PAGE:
Eye relief is the distance between the rear sight or eyepiece and your dominant eye. If you place the scope too far forward, the target image may appear out of focus or surrounded by a black ring. Too close, and you may experience what’s called “scope bite” — where the eyepiece strikes your eye under recoil.
Correct eye relief should provide you with a full field of view and a sufficient buffer for safe shooting. However, eye relief is affected by more than the scope. You should always strive to achieve a consistent stock weld — your cheek’s position on the rifle stock’s comb.
Reflector sights provide substantial eye relief — some manufacturers list this as infinite. It’s why you see these types of sights on handguns. With a traditional rifle scope, the eye relief is determined by several factors.
Standard eye relief
Standard eye relief for a centerfire rifle scope is 3.5 to 4”. If you’re shooting at an incline — i.e., upward — you should opt for a rifle scope with longer eye relief. However, recoil also affects the distance.
Long eye relief
If you’re firing a rifle chambered in a more powerful cartridge, a longer eye relief of 4.5” or more will improve your safety. This type reduces the amount of magnification available to you and is more appropriate for shorter ranges.
For close-range engagements, whether 3-Gun matches or armed assailants, an LPOV or reflector/holographic sight is more useful.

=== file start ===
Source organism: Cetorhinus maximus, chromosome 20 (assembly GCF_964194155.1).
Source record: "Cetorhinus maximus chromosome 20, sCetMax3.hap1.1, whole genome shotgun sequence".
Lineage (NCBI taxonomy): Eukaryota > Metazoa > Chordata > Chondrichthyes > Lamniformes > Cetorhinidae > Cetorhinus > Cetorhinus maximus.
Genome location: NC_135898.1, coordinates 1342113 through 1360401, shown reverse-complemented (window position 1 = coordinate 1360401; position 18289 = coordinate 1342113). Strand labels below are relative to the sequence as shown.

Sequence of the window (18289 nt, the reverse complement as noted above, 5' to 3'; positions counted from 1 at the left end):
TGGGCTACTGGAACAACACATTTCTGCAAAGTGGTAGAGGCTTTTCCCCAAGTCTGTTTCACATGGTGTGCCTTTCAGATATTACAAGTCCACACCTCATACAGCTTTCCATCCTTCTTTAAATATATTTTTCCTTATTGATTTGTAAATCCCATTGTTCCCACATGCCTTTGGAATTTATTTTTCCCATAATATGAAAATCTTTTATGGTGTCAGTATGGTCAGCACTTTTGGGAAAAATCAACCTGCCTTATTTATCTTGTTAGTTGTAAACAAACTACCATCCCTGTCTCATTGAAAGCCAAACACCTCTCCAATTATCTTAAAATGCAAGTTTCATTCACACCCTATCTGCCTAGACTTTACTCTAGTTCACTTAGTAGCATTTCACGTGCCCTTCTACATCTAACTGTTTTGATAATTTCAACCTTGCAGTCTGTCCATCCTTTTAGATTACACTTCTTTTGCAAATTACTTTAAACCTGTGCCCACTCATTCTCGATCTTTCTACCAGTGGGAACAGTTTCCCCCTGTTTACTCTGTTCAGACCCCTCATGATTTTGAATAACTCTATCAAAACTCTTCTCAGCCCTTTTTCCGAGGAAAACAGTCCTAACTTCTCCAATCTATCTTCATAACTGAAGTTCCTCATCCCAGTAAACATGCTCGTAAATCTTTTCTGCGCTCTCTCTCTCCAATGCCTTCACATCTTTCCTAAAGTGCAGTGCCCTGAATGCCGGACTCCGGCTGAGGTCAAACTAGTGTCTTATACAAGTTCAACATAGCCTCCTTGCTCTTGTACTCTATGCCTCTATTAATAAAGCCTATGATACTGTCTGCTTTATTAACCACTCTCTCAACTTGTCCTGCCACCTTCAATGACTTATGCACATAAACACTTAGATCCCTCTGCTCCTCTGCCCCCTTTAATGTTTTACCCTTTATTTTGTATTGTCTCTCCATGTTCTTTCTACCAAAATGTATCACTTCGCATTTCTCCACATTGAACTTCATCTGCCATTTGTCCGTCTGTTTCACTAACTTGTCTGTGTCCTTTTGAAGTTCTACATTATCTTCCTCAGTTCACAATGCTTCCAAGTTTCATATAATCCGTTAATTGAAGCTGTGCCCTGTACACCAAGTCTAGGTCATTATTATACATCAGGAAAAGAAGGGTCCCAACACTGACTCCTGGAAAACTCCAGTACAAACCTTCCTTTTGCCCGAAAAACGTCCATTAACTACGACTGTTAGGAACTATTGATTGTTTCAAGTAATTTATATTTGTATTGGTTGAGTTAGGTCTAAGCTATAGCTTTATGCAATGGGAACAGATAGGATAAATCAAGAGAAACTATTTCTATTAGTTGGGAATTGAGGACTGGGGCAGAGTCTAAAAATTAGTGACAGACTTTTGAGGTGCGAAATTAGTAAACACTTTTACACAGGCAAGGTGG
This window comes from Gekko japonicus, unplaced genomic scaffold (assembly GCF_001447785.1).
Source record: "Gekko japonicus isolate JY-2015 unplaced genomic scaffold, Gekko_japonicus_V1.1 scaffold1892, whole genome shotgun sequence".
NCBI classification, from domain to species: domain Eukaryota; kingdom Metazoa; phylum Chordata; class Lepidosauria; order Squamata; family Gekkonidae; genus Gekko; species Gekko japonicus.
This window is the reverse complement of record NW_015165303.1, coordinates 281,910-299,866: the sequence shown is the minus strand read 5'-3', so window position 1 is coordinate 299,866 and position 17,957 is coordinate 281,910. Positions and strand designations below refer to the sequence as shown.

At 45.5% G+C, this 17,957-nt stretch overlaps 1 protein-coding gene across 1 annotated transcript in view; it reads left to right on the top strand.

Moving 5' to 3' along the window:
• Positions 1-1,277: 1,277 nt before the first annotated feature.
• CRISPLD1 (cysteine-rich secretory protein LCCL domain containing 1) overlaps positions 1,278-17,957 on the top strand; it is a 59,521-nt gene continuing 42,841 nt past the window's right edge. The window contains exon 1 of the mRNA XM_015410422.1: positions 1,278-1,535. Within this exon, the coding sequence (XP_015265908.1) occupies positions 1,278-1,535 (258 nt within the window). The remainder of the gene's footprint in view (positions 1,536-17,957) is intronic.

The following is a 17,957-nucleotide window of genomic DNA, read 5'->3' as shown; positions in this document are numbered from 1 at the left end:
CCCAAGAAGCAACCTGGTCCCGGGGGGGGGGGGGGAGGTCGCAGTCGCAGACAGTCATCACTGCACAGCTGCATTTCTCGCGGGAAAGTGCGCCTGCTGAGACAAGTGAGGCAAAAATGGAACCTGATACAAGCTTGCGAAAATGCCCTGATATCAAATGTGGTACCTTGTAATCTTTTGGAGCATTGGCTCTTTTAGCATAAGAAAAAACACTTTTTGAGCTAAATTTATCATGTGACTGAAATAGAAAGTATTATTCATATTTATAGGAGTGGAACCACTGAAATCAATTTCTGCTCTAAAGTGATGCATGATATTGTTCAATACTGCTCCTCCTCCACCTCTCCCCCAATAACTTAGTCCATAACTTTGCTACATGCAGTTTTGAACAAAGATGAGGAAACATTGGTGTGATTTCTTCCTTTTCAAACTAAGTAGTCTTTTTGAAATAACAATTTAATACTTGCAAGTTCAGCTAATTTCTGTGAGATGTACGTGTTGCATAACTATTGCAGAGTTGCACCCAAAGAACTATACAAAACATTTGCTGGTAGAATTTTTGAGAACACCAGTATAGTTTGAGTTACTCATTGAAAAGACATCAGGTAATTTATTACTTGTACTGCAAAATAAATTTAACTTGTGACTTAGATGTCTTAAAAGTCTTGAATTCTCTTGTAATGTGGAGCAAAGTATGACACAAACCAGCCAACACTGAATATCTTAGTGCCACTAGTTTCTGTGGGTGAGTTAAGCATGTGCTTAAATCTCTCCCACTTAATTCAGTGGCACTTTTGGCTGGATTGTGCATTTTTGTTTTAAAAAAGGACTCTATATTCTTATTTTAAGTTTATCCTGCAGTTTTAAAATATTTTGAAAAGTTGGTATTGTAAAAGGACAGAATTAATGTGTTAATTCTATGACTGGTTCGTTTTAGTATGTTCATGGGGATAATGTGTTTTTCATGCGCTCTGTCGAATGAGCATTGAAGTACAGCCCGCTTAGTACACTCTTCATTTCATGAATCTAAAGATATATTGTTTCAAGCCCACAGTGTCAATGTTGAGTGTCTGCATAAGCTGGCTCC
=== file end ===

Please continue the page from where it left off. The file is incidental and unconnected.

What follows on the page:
Optics manufacturers often advertise reflector sights as being parallax free. This is an exaggeration, but the parallax that does exist is minimal. Your accuracy when using a rifle scope can be significantly affected by this phenomenon. High-quality rifle scopes feature parallax adjustment in the form of a rotating ring or turret.
Several features can increase the long-term durability, usability, or accuracy of your rifle scope.
For increased durability, the manufacturer should machine the scope tube from a single piece of material — usually an aluminum alloy, such as 6061 T6.
Rifle scope makers from Leupold to Schmidt & Bender apply multiple lens coatings. These coatings serve several purposes. Some protect the lenses from surface abrasion. Others reduce glare and maximize light transmission to increase the clarity of the target image.
To reduce fogging, a rifle scope tube should be purged at the factory with a gas. The industry standard is nitrogen; however, argon is a popular choice among some manufacturers.
For rapid adjustments to magnification, you can choose a scope that features a throw lever. This is a bar attached to the power ring that allows you to switch from low to high magnification in a variable-power scope by simply rotating it from left to right.
Accidents happen, and ideally, dropping your rifle won’t break your optic. However, shock resistance also determines how well your scope can withstand recoil. You should always ensure that the scope you buy is rated for the cartridge you want to fire.
Training is Essential
If you want to see your target clearly at long ranges, a rifle scope is an excellent accessory. However, a rifle scope is only part of the marksmanship equation. You need to practice the fundamentals of marksmanship extensively and familiarize yourself with how your equipment works to achieve the best results.
Do you know positions, trigger control, breath control, and sight picture? Do you know how to sight in your rifle, how to account for wind, barometric pressure, humidity, and other factors that affect the bullet in flight? All these skills will define you as a marksman.
A rifle scope offers precision and greater magnification compared with other types of sights for long-range shooting. However, if you don’t need to hit targets far away, you may be better served by a close-range optic or iron sights.